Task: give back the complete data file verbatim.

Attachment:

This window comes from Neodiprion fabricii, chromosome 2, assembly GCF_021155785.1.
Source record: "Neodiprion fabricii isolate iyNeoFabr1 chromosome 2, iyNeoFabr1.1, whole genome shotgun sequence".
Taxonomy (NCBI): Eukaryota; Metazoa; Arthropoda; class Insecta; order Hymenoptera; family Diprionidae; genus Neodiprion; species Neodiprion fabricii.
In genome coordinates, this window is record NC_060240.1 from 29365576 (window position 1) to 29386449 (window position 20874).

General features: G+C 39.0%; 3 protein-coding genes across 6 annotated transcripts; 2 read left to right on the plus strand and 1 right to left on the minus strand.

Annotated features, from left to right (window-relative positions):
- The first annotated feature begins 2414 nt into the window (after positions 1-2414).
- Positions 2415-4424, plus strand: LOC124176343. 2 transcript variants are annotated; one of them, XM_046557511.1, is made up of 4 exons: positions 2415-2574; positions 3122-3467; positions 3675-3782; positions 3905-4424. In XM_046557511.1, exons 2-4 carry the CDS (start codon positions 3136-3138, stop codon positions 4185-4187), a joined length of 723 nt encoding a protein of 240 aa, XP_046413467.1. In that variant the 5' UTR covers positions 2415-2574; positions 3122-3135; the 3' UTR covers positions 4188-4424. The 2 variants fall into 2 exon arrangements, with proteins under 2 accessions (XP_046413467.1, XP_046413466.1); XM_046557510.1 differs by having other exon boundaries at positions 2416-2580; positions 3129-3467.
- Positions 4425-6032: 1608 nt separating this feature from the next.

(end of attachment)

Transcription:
This window comes from Neodiprion fabricii, chromosome 2, assembly GCF_021155785.1.
Source record: "Neodiprion fabricii isolate iyNeoFabr1 chromosome 2, iyNeoFabr1.1, whole genome shotgun sequence".
Taxonomy (NCBI): Eukaryota; Metazoa; Arthropoda; class Insecta; order Hymenoptera; family Diprionidae; genus Neodiprion; species Neodiprion fabricii.
In genome coordinates, this window is record NC_060240.1 from 29365576 (window position 1) to 29386449 (window position 20874).

General features: G+C 39.0%; 3 protein-coding genes across 6 annotated transcripts; 2 read left to right on the plus strand and 1 right to left on the minus strand.

Annotated features, from left to right (window-relative positions):
- The first annotated feature begins 2414 nt into the window (after positions 1-2414).
- Positions 2415-4424, plus strand: LOC124176343. 2 transcript variants are annotated; one of them, XM_046557511.1, is made up of 4 exons: positions 2415-2574; positions 3122-3467; positions 3675-3782; positions 3905-4424. In XM_046557511.1, exons 2-4 carry the CDS (start codon positions 3136-3138, stop codon positions 4185-4187), a joined length of 723 nt encoding a protein of 240 aa, XP_046413467.1. In that variant the 5' UTR covers positions 2415-2574; positions 3122-3135; the 3' UTR covers positions 4188-4424. The 2 variants fall into 2 exon arrangements, with proteins under 2 accessions (XP_046413467.1, XP_046413466.1); XM_046557510.1 differs by having other exon boundaries at positions 2416-2580; positions 3129-3467.
- Positions 4425-6032: 1608 nt separating this feature from the next.